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Implications of Climate Change for Recreation in the United States


Implications of Climate Change for Recreation in the United States Sarah Nicholls, Bas Amelung and David Viner Introduction to Climate Change Purpose – PowerPoint PPT presentation

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Title: Implications of Climate Change for Recreation in the United States

Implications of Climate Change for Recreation in
the United States Sarah Nicholls, Bas Amelung and
David Viner
Introduction to Climate Change
  • The worlds climate is changing. According to the
    Intergovernmental Panel on Climate Change (IPCC,
  • The global average surface temperature has
    increased 0.6 0.2C since 1861
  • The 1990s were the warmest decade, and 1998 the
    single warmest year, since records began
  • Since the 1860s, global average sea level has
    risen 0.1 to 0.2 meters.
  • Global land and marine surface temperature,
  • (Source Jones et al., 1999 Jones Moberg,
  • While estimates vary depending upon the modeling
    procedures and assumptions used, climate change
    scenarios suggest that global average surface
    temperature will increase by between 1.4 and
    5.8C between 1990 and 2100. Projections
    regarding global mean sea level indicate a rise
    of between 0.09 and 0.88 meters over the same
    period. An increase in the frequency and
    intensity of extreme weather events (floods,
    droughts, heat waves, etc.) is also expected
    (IPCC, 2001).

Figure 1A TCI (January, 1961-1990, left) and 1B
TCI (January, 2040-2069, right)
The purpose of the study was to identify the
potential impacts of projected climate change on
recreational and general tourism activity in the
United States over the next century, based on
calculation of TCI comfort levels as suggested by
Mieczkowski. A detailed methodology is available
from the authors upon request.
Results and Discussion
The TCI was calculated for every month for four
time periods, the 1970s (1961-1990), the 2020s
(2010-2039), the 2050s (2040-2069) and the 2080s
(2070-2099). A single climate change scenario
(A2A with the HadCM3 GCM) was used. Figures 1 and
2 illustrate TCI levels across the entire United
States in January (1) and July (2) for the 1970s
(A) and 2050s (B). Our exploration suggests that
climate change will affect the climatic
suitability of the United States for general
tourism and recreation activities over the next
century. However, the projected changes between
the 1970s and the 2050s vary by region and
season. As demonstrated in Figure 1 (for
January), there is likely to be little change in
outdoor comfort levels in late fall and winter
(November-February), with Florida remaining the
most desirable location for outdoor activities
from a climatic perspective. Early spring (March)
is likely to see some improvement in outdoor
comfort levels across the entire nation, while
summer (June-September) is likely to see a
deterioration in almost all areas other than
Alaska and parts of the north-west. This probable
decline in outdoor comfort levels is demonstrated
by the decline in orange and yellow shaded areas,
and northwards shift of blue and green areas,
between Figures 2A and 2B (for July). In late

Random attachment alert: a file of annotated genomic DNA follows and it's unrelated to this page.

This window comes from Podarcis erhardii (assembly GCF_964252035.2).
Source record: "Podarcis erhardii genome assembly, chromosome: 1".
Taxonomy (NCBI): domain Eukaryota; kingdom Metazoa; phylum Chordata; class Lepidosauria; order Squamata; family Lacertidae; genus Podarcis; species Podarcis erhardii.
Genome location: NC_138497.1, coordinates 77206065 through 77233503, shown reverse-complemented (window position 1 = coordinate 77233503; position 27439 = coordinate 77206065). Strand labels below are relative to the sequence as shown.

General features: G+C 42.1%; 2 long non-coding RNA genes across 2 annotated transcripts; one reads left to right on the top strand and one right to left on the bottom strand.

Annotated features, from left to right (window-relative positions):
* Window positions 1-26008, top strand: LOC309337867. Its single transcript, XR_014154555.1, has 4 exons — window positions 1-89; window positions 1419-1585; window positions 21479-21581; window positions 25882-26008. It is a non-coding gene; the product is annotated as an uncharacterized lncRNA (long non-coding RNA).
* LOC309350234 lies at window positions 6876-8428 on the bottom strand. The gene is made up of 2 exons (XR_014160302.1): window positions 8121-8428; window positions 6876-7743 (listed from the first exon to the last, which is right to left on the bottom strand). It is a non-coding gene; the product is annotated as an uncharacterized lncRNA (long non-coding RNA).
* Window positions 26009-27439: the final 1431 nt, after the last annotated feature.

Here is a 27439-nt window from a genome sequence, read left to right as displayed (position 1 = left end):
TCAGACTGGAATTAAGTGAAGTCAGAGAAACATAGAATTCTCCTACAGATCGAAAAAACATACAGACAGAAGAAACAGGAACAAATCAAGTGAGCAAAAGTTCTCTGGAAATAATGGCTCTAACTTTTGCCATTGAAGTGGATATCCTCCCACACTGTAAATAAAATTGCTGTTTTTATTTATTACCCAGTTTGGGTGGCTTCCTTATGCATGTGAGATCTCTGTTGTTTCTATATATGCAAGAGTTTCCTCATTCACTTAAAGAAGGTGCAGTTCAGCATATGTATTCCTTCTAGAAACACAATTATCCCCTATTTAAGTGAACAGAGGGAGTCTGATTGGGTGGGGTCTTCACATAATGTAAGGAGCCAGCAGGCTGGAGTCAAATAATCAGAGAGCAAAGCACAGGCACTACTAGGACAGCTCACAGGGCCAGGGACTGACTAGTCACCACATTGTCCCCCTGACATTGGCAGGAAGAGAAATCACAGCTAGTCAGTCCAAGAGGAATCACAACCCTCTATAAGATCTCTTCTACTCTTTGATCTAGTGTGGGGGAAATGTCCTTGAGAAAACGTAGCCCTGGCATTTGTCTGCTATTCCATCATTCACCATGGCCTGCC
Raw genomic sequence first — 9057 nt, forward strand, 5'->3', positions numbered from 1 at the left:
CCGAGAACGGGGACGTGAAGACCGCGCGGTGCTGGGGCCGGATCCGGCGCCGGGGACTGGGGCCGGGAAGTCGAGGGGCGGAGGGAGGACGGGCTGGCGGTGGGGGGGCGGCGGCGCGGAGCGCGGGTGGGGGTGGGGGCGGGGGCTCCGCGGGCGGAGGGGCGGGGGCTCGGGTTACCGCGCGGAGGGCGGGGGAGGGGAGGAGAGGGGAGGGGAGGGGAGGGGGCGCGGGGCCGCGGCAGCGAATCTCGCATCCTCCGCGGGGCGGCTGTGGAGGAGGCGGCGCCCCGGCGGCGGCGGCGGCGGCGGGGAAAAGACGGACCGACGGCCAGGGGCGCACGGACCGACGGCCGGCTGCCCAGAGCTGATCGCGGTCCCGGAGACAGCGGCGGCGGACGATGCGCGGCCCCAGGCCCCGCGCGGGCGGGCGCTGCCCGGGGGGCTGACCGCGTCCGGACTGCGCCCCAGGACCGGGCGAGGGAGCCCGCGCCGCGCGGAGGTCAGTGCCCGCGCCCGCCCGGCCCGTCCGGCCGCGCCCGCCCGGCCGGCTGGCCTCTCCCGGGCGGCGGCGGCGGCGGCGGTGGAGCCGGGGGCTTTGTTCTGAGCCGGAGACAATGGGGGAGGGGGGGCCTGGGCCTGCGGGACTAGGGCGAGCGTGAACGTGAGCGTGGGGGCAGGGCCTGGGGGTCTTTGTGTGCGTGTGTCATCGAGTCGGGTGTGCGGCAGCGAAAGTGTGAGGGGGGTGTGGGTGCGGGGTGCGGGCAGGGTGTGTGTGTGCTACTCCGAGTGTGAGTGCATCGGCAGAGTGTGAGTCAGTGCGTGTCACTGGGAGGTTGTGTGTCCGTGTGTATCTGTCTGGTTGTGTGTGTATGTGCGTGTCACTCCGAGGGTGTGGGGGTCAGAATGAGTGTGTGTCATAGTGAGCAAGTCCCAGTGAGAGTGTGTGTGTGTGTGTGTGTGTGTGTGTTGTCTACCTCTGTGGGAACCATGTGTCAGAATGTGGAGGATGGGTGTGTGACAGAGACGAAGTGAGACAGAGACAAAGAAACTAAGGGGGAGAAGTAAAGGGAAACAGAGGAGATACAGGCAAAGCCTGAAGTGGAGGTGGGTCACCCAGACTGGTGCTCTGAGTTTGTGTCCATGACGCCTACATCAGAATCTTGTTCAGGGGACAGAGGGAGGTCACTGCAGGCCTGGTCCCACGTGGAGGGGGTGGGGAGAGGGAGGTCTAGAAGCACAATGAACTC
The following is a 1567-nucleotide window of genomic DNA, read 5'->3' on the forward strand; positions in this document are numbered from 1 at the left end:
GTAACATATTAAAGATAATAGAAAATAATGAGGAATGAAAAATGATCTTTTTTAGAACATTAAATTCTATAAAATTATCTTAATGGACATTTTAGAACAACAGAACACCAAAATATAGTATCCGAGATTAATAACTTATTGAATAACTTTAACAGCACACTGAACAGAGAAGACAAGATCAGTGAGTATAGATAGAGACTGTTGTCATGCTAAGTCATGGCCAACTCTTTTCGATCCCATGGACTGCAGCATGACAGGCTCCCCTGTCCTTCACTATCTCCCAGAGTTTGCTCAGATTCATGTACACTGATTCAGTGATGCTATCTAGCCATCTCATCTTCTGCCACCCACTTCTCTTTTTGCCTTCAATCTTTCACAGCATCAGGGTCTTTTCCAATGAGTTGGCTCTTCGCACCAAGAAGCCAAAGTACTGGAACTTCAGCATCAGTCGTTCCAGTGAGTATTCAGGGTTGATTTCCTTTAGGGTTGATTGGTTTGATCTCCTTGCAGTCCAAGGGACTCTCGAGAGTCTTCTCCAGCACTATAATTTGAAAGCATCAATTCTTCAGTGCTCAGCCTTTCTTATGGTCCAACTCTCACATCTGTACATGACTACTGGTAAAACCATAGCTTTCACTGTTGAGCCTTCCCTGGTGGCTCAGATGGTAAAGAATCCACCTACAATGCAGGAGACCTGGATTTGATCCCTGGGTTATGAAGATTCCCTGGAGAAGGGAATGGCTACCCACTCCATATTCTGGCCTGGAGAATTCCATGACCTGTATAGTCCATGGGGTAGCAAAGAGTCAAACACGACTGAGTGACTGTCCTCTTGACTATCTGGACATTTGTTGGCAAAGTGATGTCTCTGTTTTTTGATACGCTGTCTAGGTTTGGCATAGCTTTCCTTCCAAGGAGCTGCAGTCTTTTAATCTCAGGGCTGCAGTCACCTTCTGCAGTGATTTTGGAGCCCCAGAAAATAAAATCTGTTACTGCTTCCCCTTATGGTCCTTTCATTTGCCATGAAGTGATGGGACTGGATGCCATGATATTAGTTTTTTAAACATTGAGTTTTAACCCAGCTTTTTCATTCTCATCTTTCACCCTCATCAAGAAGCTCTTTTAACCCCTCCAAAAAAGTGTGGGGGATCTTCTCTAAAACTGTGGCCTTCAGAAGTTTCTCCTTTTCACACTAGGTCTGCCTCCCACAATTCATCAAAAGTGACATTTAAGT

spring (April, May) and mid-fall (October), there
is likely to be improvement in outdoor comfort
levels in the northern states, but deterioration
in the south. Figure 3 demonstrates the range of
potential impacts on tourism and recreation
comfort levels across four representative urban
areas, Anchorage, Boston, San Francisco and
Miami. ?In Anchorage, climate change may
eventually lead to a considerable increase in
outdoor comfort in the summer season
(May-August), though the index remains below 70
in all but one of the cases (July of the 2080s).
Conditions appear likely to remain unchanged
throughout the remainder of the year, suggesting
a minimal impact on comfort levels throughout
that period ?In Boston, comfort levels appear
likely to decline (considerably by the 2050s) in
July and August, though increase somewhat in May
and October ?San Francisco appears likely to
experience an increase in comfort levels year
round, other than a possible decline in August in
the 2080s. Overall, the analysis suggests that
this city will become an even more attractive
destination for outdoor recreation activities
than it already is ?Miami appears likely to
experience a decline in comfort levels in all
months, though this decline is at a minimum in
winter (December and January). Overall, however,
the pattern of attractiveness (highest
November-March, lowest June-September) remains
unaltered. As suggested by Figures 1-3, the most
pleasant climatic conditions in the West, Midwest
and Northeast have historically occurred in the
summer months. In the South, spring and fall have
traditionally been the most pleasant seasons
(winter in the case of Florida), due to the
excessively hot summers often experienced. As a
result of climate change, these patterns are
likely to shift gradually to the north, however.
The summer season in the mid-Atlantic, in New
England, and eventually even on the Pacific
coast, will gradually become too hot for comfort.
By the 2050s Anchorage may, from a climate
perspective, be a more pleasant place to spend
the month of August than Boston.
Causes of Climate Change
Figure 2A TCI (July, 1961-1990, left) and 2B TCI
(July, 2040-2069, right)
The Earths climate system is a complex
interaction of a number of components including
the ocean, atmosphere, ice masses and